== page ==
And while we're on the subject of arm strength, there's no questioning Henne's talent in that area, but it hasn't added up to creating the "chunk plays" that Sparano has so often referenced a need for. Tight end Anthony Fasano's average of 13.0 yards per catch is a team high, and the argument could be made that possession, run-after-catch receivers like Brandon Marshall and Davone Bess might be a better fit for Pennington.
Now, that's not to say the Dolphins have thrown in the towel on the 25-year-old Henne. In fact, part of the reason the club felt comfortable pulling the trigger in this case was because they believe the young guy can handle it.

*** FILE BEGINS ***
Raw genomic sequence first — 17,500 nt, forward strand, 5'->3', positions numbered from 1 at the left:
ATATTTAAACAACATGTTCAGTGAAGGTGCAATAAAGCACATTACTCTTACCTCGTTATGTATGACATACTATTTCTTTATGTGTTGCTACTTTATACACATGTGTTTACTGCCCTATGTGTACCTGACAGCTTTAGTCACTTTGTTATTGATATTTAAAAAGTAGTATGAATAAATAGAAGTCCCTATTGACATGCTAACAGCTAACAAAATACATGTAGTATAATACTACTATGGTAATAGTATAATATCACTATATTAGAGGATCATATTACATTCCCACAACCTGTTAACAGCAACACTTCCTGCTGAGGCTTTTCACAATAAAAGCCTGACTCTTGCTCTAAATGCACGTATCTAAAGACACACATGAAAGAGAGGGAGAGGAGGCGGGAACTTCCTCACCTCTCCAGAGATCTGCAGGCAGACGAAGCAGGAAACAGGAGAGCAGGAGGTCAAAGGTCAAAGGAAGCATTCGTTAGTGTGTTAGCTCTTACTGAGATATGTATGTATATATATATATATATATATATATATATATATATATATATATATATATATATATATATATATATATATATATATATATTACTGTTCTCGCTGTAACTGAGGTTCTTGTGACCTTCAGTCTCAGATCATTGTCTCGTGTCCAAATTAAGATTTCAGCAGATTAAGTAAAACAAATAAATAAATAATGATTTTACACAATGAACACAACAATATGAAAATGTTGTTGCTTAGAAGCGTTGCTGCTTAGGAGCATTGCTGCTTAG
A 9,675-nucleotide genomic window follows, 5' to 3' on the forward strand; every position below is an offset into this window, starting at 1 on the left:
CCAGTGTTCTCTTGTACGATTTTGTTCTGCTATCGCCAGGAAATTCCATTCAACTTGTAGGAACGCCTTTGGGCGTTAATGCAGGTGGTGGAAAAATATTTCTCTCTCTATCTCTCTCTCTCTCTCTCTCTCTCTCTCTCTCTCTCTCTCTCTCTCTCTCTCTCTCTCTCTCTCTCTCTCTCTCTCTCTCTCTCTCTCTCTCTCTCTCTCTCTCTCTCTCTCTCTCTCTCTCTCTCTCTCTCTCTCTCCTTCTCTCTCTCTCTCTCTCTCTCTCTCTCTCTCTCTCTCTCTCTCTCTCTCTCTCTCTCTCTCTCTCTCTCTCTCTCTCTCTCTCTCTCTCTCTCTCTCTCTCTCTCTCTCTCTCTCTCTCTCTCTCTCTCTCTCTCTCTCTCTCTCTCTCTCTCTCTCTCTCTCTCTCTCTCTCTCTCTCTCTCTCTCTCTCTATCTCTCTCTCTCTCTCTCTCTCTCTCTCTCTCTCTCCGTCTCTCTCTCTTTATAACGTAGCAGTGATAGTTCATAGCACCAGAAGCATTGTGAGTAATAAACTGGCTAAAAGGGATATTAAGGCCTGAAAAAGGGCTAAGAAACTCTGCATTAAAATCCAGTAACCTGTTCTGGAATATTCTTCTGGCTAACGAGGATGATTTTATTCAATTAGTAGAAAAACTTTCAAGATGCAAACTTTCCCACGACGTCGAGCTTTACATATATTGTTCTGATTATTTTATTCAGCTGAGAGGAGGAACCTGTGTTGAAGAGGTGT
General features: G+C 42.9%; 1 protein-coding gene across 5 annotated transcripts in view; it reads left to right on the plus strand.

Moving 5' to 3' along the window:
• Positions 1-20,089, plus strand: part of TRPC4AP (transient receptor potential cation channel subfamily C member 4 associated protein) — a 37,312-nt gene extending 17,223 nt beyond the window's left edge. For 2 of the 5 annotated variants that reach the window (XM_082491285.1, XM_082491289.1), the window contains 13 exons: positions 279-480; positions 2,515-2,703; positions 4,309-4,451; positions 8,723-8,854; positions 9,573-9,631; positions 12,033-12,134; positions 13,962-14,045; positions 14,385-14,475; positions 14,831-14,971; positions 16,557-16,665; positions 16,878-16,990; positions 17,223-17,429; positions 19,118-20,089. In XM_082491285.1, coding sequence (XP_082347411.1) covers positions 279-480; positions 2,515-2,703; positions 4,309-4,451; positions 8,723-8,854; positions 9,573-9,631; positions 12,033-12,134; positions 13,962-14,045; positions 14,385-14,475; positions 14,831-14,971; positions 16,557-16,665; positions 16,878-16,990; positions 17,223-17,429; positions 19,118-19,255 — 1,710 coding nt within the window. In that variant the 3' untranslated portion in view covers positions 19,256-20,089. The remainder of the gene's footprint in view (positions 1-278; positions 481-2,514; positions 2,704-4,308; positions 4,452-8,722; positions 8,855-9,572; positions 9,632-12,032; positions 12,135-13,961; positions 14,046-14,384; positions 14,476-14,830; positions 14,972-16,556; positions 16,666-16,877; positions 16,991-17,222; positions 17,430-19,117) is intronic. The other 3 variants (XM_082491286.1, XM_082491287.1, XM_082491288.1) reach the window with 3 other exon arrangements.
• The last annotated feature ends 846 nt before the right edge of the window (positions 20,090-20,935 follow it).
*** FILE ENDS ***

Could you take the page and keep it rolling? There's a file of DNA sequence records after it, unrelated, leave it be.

And the Dolphins will continue to evaluate Henne in his new role as Pennington's backup.
The Dolphins' hope is he can benefit from seeing things from a different perspective, and take the proverbial mental reps watching Pennington critically with the experience of 21 starts behind him. Miami will be monitoring Henne's progress there, and also closely watching how he handles this piece of personal adversity.
The main thing is that this is a move to make Miami better today. But the ultimate goal is to wind up making the team, and Henne, better in the long run, as well.
I know this truth ...
The Steelers might have fallen from the mighty last year -- after starting 6-2 coming off a Super Bowl championship -- but it won't happen this time around, as Pittsburgh once again marches into the second half of the season at 6-2. And the biggest reason why has to do both with where they've been, and where they're going.